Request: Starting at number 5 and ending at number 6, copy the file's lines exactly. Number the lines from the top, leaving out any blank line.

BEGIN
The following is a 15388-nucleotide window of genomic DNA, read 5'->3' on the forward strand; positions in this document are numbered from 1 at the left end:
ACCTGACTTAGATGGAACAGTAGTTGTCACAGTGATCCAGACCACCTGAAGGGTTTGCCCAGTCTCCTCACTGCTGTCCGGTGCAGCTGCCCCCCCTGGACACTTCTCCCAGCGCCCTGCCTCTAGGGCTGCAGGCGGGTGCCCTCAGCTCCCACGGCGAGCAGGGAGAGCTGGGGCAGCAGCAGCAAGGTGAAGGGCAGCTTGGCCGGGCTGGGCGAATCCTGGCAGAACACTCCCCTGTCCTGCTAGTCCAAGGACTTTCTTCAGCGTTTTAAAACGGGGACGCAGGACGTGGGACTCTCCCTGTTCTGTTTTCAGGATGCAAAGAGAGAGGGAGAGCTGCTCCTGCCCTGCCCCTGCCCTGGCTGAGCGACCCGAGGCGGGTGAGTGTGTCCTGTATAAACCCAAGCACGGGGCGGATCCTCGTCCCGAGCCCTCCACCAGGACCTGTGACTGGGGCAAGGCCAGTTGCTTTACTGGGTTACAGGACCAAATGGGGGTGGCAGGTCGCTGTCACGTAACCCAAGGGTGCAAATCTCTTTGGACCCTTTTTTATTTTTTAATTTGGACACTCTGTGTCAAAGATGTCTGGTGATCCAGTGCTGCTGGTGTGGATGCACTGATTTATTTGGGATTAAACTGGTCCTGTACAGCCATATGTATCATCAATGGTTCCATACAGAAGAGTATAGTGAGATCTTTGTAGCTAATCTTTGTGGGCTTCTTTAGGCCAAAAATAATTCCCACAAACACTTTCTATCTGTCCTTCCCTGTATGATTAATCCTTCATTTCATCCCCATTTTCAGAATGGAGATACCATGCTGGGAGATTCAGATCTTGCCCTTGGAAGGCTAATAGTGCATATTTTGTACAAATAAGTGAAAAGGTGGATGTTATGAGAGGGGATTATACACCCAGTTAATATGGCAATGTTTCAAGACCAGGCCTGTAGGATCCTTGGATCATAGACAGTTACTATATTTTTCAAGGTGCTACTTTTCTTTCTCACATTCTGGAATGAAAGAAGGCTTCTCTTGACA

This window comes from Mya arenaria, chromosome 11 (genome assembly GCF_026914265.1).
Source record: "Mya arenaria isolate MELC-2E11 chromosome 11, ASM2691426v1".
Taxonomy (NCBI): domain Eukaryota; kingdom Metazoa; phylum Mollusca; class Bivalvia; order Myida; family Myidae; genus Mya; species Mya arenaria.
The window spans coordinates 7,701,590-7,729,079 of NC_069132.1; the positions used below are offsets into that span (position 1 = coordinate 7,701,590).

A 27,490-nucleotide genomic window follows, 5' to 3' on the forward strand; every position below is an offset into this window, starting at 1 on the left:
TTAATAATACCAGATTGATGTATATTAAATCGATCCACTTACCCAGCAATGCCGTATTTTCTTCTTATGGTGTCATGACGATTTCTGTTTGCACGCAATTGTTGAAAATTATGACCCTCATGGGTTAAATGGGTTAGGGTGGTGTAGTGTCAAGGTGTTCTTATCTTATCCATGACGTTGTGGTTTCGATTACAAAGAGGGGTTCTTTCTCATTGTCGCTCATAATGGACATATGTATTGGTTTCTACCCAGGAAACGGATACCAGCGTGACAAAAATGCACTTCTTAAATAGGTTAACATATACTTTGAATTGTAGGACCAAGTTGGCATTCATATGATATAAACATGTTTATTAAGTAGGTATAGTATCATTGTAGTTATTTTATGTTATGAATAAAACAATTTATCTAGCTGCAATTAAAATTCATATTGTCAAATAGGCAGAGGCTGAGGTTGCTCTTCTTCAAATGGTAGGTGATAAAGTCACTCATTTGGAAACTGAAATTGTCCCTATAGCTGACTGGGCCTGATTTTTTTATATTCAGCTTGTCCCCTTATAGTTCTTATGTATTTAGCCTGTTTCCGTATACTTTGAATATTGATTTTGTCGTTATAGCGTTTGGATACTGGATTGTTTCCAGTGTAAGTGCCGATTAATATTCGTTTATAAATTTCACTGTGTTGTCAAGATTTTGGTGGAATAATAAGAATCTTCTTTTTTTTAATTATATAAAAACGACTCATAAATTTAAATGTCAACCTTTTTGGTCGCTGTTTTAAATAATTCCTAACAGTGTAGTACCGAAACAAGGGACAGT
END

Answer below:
Taxonomy (NCBI): domain Eukaryota; kingdom Metazoa; phylum Mollusca; class Bivalvia; order Myida; family Myidae; genus Mya; species Mya arenaria.
The window spans coordinates 7,701,590-7,729,079 of NC_069132.1; the positions used below are offsets into that span (position 1 = coordinate 7,701,590).